Are your color combinations flat?
Chapter 6 of Polymer Clay Color Inspirations starts with the observation, “All color combinations are not created equal. Some are more successful than others.” I’ll second that. How many canes have I made where I couldn’t see the pattern because the colors did not contrast? On the other hand, I have turned out my share of pieces where the color contrast is so great it diminishes the mood I want the piece to convey. I want to have more control over my work and to develop the ability to compose calmer palettes that are still interesting.
I always thought in terms of hue contrasts, but Lindly and Maggie point out that there are value and saturation contrasts too, and the way one chooses to emphasize them (or not) is key to orchestrating successful color combinations.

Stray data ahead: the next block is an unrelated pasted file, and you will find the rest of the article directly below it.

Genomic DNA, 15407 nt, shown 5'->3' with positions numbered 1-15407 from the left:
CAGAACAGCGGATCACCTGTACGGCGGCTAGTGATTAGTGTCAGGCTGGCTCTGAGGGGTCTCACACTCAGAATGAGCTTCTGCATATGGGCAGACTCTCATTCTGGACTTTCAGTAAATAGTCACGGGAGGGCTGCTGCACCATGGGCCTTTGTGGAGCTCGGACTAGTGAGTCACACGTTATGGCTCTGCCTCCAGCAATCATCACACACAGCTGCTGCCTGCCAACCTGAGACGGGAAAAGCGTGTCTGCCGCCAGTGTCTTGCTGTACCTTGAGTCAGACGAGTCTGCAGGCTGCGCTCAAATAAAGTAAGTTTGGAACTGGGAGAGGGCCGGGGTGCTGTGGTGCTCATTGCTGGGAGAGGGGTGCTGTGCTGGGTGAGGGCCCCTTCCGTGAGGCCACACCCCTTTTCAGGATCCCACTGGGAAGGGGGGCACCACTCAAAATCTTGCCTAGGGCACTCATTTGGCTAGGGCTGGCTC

The first exercise in this chapter is to mix seven colors from your collage and place them in strips on a sheet of mud to see how they contrast with one another.
Here are the color formulas I came up with using my personal palette. That’s a digital scale I like to use to weigh the clay.
Here are my color recipes:
1.) 5 parts white and one part my magenta
2.) 1/2 my blue and 1/2 my yellow with a bit of white
3.) 3 parts yellow to one part magenta
4.) 4/5 blue and 1/5 magenta
5.) blue and yellow and white
6.) 7 parts yellow and one part blue
7.) 3 parts magenta to one part white
Here are the colors on the collage. I can’t believe how fast I mixed them. Now that color mixing is easier for me and more instinctive, I need to learn how to use those colors to convey the mood I want instead of leaving it to chance.
Here are my colors placed on the mud (5 parts black and one part each of my blue, yellow and magenta.)
Here are the colors baked and unbaked side by side. It’s hard to see, but numbers 3 and 4 darkened in the baking.
On to the next exercise!